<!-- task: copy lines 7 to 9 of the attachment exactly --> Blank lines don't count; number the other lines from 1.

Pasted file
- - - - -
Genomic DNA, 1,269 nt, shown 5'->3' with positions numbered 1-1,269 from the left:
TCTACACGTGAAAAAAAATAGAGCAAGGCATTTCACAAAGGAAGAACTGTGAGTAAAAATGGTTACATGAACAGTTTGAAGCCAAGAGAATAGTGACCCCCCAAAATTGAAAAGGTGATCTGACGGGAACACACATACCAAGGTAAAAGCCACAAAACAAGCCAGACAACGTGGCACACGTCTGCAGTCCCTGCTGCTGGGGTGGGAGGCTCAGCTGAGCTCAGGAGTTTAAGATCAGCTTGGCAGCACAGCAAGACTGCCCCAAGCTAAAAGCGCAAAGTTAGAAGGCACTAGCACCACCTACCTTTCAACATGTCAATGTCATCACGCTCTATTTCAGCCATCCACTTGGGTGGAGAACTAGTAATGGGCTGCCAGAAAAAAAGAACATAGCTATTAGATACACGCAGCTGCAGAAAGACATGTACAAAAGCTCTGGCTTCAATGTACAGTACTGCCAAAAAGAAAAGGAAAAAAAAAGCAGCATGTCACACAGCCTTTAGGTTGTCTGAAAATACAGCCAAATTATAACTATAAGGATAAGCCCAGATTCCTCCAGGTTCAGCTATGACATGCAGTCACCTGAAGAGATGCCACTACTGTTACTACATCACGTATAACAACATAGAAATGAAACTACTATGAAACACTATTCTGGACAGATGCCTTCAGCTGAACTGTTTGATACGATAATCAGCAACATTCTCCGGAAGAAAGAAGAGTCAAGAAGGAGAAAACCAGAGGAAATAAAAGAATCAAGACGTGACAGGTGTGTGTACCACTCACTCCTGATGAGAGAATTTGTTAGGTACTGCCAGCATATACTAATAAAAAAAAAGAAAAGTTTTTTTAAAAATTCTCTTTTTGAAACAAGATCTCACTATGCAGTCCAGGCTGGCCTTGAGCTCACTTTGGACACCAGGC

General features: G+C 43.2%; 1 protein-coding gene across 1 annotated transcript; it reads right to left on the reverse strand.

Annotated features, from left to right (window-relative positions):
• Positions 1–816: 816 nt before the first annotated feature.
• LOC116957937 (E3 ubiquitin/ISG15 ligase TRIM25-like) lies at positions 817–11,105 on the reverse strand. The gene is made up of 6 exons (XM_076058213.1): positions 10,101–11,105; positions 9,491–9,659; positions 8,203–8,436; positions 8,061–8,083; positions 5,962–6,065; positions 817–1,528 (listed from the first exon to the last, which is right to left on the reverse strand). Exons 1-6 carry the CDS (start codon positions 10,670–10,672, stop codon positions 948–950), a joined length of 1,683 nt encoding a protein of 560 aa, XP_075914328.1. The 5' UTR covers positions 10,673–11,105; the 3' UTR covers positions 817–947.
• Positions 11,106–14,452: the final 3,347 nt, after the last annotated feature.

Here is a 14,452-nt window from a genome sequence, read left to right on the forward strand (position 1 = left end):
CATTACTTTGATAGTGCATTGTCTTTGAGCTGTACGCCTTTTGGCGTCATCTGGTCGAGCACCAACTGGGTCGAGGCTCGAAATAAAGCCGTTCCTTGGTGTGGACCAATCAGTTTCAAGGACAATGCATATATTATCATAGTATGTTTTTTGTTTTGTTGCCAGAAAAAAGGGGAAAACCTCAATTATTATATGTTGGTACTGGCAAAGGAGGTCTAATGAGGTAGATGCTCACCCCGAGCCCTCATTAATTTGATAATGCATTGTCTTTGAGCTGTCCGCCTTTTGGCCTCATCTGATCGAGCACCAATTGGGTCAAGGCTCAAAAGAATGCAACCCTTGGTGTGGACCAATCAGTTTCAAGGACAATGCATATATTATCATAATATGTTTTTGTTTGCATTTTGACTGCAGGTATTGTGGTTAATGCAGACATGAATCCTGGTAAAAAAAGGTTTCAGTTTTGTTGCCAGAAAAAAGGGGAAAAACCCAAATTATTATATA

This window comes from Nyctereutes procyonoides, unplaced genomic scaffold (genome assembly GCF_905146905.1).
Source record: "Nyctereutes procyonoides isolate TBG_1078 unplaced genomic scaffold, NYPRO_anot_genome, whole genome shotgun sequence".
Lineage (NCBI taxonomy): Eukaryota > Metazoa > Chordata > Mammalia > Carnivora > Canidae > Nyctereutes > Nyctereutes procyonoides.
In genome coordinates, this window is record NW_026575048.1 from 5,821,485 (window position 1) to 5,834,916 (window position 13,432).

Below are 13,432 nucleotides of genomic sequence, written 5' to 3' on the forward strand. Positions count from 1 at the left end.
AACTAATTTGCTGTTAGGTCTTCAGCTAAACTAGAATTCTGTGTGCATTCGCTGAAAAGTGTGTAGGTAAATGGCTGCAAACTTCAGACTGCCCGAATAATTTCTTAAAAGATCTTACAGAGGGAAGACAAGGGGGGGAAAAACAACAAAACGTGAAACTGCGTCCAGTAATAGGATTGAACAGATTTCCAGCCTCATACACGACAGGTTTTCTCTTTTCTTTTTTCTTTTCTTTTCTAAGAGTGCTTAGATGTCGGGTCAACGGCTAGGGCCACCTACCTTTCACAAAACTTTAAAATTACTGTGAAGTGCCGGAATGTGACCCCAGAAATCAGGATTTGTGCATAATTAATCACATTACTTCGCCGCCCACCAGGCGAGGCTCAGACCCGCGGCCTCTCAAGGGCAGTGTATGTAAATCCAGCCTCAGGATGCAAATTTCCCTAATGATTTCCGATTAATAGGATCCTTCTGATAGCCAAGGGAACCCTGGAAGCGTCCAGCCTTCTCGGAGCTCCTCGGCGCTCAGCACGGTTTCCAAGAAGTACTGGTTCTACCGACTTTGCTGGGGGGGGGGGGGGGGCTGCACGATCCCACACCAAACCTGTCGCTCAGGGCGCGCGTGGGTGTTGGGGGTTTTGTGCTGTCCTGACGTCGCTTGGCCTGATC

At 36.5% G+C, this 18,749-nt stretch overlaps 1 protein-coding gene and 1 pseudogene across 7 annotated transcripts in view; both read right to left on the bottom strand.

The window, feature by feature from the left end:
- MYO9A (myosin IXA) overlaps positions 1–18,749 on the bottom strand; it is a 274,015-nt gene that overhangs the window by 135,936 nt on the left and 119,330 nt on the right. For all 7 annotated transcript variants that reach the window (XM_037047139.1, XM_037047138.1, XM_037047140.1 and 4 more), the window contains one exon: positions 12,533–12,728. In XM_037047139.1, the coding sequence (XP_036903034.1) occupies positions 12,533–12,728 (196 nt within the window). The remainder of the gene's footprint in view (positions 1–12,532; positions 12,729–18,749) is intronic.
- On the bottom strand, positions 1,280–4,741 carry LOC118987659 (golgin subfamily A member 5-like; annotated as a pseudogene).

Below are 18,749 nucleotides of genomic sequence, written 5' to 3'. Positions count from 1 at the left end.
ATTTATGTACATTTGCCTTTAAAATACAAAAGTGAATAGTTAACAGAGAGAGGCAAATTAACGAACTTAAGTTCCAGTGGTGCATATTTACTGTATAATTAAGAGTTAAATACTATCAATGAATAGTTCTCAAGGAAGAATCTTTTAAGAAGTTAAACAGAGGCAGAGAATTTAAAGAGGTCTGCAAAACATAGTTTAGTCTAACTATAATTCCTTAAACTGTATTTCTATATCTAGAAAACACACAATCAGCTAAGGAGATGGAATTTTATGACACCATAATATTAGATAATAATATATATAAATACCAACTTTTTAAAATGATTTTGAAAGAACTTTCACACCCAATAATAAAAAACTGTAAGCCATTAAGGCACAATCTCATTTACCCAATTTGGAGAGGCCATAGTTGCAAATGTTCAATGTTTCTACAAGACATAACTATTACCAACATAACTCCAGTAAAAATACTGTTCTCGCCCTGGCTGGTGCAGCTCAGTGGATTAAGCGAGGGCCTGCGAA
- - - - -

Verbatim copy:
• Positions 11,106–14,452: the final 3,347 nt, after the last annotated feature.

Here is a 14,452-nt window from a genome sequence, read left to right on the forward strand (position 1 = left end):
CATTACTTTGATAGTGCATTGTCTTTGAGCTGTACGCCTTTTGGCGTCATCTGGTCGAGCACCAACTGGGTCGAGGCTCGAAATAAAGCCGTTCCTTGGTGTGGACCAATCAGTTTCAAGGACAATGCATATATTATCATAGTATGTTTTTTGTTTTGTTGCCAGAAAAAAGGGGAAAACCTCAATTATTATATGTTGGTACTGGCAAAGGAGGTCTAATGAGGTAGATGCTCACCCCGAGCCCTCATTAATTTGATAATGCATTGTCTTTGAGCTGTCCGCCTTTTGGCCTCATCTGATCGAGCACCAATTGGGTCAAGGCTCAAAAGAATGCAACCCTTGGTGTGGACCAATCAGTTTCAAGGACAATGCATATATTATCATAATATGTTTTTGTTTGCATTTTGACTGCAGGTATTGTGGTTAATGCAGACATGAATCCTGGTAAAAAAAGGTTTCAGTTTTGTTGCCAGAAAAAAGGGGAAAAACCCAAATTATTATATA